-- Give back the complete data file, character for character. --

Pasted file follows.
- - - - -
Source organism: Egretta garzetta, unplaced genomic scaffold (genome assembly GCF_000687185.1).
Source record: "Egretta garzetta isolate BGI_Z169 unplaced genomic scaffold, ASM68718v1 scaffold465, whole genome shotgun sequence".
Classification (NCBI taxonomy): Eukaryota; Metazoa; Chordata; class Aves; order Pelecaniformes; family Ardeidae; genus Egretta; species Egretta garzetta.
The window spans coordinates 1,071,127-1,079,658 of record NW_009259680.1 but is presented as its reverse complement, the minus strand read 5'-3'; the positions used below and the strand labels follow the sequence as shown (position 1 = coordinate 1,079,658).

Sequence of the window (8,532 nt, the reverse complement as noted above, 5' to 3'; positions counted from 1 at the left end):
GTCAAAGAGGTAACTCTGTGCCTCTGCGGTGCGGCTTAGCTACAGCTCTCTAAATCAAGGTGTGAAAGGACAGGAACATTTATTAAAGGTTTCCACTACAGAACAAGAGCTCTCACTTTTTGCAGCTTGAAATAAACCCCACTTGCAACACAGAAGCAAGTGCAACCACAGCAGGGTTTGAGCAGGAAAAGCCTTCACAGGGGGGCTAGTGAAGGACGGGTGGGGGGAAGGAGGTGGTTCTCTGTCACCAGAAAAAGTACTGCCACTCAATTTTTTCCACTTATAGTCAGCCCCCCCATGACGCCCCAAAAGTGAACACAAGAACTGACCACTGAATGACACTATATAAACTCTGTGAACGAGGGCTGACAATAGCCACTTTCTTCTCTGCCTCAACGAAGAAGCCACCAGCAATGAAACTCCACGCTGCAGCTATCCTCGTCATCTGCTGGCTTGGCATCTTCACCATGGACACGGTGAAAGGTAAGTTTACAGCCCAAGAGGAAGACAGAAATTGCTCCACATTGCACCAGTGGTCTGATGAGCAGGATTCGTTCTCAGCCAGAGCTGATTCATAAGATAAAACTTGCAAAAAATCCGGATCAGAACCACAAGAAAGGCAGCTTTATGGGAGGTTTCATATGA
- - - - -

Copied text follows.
Source organism: Egretta garzetta, unplaced genomic scaffold (genome assembly GCF_000687185.1).
Source record: "Egretta garzetta isolate BGI_Z169 unplaced genomic scaffold, ASM68718v1 scaffold465, whole genome shotgun sequence".
Classification (NCBI taxonomy): Eukaryota; Metazoa; Chordata; class Aves; order Pelecaniformes; family Ardeidae; genus Egretta; species Egretta garzetta.
The window spans coordinates 1,071,127-1,079,658 of record NW_009259680.1 but is presented as its reverse complement, the minus strand read 5'-3'; the positions used below and the strand labels follow the sequence as shown (position 1 = coordinate 1,079,658).

Sequence of the window (8,532 nt, the reverse complement as noted above, 5' to 3'; positions counted from 1 at the left end):
GTCAAAGAGGTAACTCTGTGCCTCTGCGGTGCGGCTTAGCTACAGCTCTCTAAATCAAGGTGTGAAAGGACAGGAACATTTATTAAAGGTTTCCACTACAGAACAAGAGCTCTCACTTTTTGCAGCTTGAAATAAACCCCACTTGCAACACAGAAGCAAGTGCAACCACAGCAGGGTTTGAGCAGGAAAAGCCTTCACAGGGGGGCTAGTGAAGGACGGGTGGGGGGAAGGAGGTGGTTCTCTGTCACCAGAAAAAGTACTGCCACTCAATTTTTTCCACTTATAGTCAGCCCCCCCATGACGCCCCAAAAGTGAACACAAGAACTGACCACTGAATGACACTATATAAACTCTGTGAACGAGGGCTGACAATAGCCACTTTCTTCTCTGCCTCAACGAAGAAGCCACCAGCAATGAAACTCCACGCTGCAGCTATCCTCGTCATCTGCTGGCTTGGCATCTTCACCATGGACACGGTGAAAGGTAAGTTTACAGCCCAAGAGGAAGACAGAAATTGCTCCACATTGCACCAGTGGTCTGATGAGCAGGATTCGTTCTCAGCCAGAGCTGATTCATAAGATAAAACTTGCAAAAAATCCGGATCAGAACCACAAGAAAGGCAGCTTTATGGGAGGTTTCATATGA